Instructor Evaluation                 Steve Wallingford

Obviously, I survived due to “blind” luck or I would not be writing this story. Do you remember the drill for an initial solo in a T-38? My instructor and I went out to the aircraft together. Upon arrival at the aircraft, we completed the exterior pre-flight inspection together before I climbed the ladder into the front cockpit. My instructor helped me get set up by connecting my g-suit hose. He also gave me the required eyes-closed test to locate every important gauge and switch in the cockpit. Little did I know at that moment how important being able to fly a T-38 with eyes-closed could be during my initial solo.  Engine start, taxi, takeoff, and climb out were normal, at least for an initial solo. Upon arrival in my assigned airspace at about Flight Level 240 where I was to practice acrobatics, I prepared for a split-S maneuver into the airspace which was below me. 


I started the maneuver by rolling the aircraft inverted and increasing stick back pressure, eventually pulling the required 5-Gs toward the earth. At the point that I was now vertical with respect to the earth below and rapidly approaching 400 knots straight down, I lost my vision. I had no sight in either eye! (For my non-pilot classmates and friends, blood flow to the eyes can be lost in a high-“g” environment resulting in temporary, but complete blindness. Vision can be returned; but only by reducing g-loading.  A g-suit prevents loss of vision by inflating around the pilot’s legs and waist, thus allowing blood flow to continue to the eyes.). I immediately realized that my g-suit was not functioning. I also knew that I would die very soon (i.e., impact earth at very high rate of speed) if I released the back pressure while accelerating towards the earth to get my eyesight back before continuing the maneuver. I realized that my only option was to continue the maneuver in the blind until enough time had passed that I guessed that I was near level flight again. After “finishing” the maneuver in the blind, I then released the stick back pressure and waited a few seconds until my vision was restored. It turned out that my guess was close enough and I was able to quickly return to level flight.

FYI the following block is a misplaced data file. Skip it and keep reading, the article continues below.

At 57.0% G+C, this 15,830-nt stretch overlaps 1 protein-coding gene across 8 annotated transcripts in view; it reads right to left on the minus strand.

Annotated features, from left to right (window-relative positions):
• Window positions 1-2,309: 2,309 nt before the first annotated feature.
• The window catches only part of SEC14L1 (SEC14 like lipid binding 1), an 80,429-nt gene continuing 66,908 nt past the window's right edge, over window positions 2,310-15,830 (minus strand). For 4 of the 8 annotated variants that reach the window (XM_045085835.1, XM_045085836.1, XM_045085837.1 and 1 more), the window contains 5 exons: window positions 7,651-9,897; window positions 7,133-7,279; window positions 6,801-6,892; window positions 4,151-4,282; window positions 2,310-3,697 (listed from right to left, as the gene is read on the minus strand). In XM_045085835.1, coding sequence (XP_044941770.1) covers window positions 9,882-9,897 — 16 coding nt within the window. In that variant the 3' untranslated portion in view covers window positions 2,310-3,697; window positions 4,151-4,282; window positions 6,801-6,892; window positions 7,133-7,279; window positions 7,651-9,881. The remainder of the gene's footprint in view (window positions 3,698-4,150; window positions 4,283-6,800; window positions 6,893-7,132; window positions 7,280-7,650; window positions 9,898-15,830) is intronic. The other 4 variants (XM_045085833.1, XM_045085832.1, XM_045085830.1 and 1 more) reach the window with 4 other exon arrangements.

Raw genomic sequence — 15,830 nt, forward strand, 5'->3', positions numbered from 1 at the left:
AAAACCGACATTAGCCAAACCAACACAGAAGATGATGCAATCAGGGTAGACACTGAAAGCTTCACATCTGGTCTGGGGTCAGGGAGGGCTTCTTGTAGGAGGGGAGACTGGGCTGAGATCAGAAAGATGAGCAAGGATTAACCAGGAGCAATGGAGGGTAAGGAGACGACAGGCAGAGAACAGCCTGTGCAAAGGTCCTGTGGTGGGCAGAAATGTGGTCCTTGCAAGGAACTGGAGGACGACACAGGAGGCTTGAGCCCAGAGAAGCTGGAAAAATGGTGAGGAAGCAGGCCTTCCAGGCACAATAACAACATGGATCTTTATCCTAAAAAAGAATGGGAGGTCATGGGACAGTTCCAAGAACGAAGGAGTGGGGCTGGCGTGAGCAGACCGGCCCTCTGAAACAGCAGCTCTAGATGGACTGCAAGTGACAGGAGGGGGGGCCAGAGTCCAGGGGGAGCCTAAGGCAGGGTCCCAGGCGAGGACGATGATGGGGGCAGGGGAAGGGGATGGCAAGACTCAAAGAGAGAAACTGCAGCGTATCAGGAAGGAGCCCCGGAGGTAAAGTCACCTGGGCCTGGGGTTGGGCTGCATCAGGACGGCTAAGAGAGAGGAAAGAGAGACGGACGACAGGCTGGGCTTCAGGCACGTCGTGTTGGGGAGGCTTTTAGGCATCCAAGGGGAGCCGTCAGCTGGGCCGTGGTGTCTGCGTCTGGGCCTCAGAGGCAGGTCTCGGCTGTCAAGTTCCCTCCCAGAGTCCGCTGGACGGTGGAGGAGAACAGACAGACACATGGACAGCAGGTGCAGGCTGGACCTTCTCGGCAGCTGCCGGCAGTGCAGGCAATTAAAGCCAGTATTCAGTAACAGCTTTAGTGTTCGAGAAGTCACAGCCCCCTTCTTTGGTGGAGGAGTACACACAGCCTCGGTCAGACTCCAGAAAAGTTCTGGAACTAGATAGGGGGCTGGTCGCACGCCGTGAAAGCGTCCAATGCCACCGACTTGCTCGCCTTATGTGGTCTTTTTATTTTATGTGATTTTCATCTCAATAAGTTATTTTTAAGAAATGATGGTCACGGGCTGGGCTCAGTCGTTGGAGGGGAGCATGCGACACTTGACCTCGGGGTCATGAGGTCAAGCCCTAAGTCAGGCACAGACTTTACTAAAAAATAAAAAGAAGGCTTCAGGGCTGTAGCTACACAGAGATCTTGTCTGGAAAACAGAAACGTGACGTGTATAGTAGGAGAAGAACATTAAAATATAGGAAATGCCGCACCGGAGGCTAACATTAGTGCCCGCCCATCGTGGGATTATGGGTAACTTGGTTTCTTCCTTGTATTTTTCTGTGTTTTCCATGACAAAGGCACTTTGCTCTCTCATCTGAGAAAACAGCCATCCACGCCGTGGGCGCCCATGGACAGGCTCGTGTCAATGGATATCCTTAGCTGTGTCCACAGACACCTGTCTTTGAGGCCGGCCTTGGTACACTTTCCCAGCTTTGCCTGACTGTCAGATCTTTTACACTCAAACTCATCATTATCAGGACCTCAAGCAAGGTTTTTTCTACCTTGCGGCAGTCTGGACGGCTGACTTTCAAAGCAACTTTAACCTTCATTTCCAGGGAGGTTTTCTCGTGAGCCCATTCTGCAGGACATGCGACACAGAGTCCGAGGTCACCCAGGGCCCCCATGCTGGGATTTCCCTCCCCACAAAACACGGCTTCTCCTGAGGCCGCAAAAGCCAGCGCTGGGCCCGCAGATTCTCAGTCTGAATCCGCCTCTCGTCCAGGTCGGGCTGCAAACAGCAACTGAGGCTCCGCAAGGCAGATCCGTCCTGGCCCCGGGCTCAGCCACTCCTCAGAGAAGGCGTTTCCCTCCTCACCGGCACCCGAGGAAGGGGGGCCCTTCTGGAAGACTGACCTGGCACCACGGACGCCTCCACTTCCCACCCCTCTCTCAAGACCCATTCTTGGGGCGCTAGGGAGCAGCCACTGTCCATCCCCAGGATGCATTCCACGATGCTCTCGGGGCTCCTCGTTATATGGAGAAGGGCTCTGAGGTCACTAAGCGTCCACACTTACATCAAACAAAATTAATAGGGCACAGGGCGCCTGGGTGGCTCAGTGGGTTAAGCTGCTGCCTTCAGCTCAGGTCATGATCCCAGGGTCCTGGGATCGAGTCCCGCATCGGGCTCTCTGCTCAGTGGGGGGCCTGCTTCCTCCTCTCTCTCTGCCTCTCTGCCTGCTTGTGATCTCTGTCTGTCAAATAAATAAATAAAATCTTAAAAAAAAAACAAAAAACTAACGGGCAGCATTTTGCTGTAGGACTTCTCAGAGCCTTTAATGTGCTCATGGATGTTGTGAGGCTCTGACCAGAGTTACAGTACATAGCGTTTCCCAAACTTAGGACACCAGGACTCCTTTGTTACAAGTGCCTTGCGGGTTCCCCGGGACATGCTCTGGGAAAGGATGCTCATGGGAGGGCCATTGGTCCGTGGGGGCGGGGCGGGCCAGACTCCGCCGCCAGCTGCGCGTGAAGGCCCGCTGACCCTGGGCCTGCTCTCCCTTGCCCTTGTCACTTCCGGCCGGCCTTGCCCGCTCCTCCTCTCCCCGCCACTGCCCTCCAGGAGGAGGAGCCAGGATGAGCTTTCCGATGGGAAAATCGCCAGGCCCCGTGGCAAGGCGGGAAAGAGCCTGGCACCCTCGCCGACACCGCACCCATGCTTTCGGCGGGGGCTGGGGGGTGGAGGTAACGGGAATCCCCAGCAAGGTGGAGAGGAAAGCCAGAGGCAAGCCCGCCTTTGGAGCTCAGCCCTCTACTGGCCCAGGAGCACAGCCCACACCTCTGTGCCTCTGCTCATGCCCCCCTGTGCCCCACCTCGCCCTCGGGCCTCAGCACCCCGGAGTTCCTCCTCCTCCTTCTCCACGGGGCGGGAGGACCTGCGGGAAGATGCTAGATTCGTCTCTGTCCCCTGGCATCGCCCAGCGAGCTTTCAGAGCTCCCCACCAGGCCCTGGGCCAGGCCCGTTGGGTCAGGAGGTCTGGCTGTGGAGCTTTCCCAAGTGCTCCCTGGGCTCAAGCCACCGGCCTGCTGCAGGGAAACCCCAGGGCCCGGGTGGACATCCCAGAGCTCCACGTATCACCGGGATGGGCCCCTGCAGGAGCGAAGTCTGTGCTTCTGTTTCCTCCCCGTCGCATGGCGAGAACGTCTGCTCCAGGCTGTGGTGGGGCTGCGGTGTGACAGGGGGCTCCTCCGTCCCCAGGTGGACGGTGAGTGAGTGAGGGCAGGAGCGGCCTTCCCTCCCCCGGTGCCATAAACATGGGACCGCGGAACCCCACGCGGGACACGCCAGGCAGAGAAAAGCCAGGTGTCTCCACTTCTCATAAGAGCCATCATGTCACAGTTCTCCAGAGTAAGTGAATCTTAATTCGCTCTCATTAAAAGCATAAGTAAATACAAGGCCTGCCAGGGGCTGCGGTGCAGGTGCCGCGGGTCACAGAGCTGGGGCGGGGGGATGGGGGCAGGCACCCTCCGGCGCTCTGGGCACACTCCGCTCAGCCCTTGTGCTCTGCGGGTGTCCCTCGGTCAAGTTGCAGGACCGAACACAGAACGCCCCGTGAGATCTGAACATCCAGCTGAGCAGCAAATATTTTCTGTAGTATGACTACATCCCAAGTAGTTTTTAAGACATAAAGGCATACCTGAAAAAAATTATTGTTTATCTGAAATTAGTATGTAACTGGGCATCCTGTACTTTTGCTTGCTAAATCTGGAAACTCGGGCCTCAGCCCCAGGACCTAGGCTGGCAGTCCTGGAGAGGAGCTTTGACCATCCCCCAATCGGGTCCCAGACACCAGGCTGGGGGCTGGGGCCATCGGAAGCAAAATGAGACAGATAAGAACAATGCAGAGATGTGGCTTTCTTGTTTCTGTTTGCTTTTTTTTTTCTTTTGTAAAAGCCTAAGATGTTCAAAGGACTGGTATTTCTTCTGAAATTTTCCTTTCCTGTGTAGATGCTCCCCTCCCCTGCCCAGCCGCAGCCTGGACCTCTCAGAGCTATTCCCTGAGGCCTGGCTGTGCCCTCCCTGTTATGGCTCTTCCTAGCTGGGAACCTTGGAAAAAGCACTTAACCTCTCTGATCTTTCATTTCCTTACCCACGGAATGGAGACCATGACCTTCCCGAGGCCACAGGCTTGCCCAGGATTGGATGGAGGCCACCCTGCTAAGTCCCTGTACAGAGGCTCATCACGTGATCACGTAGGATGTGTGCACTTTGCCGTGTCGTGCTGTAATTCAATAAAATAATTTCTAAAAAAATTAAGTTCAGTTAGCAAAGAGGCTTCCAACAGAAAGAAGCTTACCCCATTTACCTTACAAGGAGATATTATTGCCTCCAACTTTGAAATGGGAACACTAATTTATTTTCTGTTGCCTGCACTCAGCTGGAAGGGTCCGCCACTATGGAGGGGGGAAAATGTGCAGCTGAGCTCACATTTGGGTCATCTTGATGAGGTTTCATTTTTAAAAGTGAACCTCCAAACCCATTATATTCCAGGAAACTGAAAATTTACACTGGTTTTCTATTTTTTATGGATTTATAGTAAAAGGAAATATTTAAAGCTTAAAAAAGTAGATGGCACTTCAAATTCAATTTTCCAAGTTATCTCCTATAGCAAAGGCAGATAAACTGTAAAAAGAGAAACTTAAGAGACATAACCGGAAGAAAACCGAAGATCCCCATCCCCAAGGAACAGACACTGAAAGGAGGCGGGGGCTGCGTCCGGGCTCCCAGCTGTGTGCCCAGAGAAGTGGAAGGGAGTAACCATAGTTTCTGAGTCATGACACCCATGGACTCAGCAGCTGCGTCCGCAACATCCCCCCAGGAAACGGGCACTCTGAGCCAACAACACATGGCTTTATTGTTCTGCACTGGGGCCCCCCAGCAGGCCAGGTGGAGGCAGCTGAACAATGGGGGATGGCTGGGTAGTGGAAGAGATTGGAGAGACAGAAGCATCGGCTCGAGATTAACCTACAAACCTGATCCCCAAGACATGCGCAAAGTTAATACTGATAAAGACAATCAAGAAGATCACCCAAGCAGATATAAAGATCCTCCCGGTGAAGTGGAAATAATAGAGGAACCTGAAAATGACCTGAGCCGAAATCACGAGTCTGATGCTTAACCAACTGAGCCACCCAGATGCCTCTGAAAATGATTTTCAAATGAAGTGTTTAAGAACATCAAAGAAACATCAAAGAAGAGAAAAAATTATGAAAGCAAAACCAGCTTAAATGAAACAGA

When I then checked the g-suit connection, I found that it had not been completely connected. The connection came apart when I picked it up. After re-connecting the g-suit and checking for proper operation, I continued my first solo opportunity until it was time to return and land. Remembering that my instructor had completed that connection for me during pre-flight, I eventually returned to our squadron area where I had a brief “chat” with my instructor about the proper technique to connect a g-suit. Although I told him what happened and was allowed to fly solo again, I made the g-suit connection on future flights!  Fortunately, I lived to tell the story.


Bill Van Horn

9491 South Johnson Court 

Littleton, CO 80127


303-948-8435   work

303-596-3615   cell


USAFA Class of '74 - published a book of our experiences for our 40th reunion!



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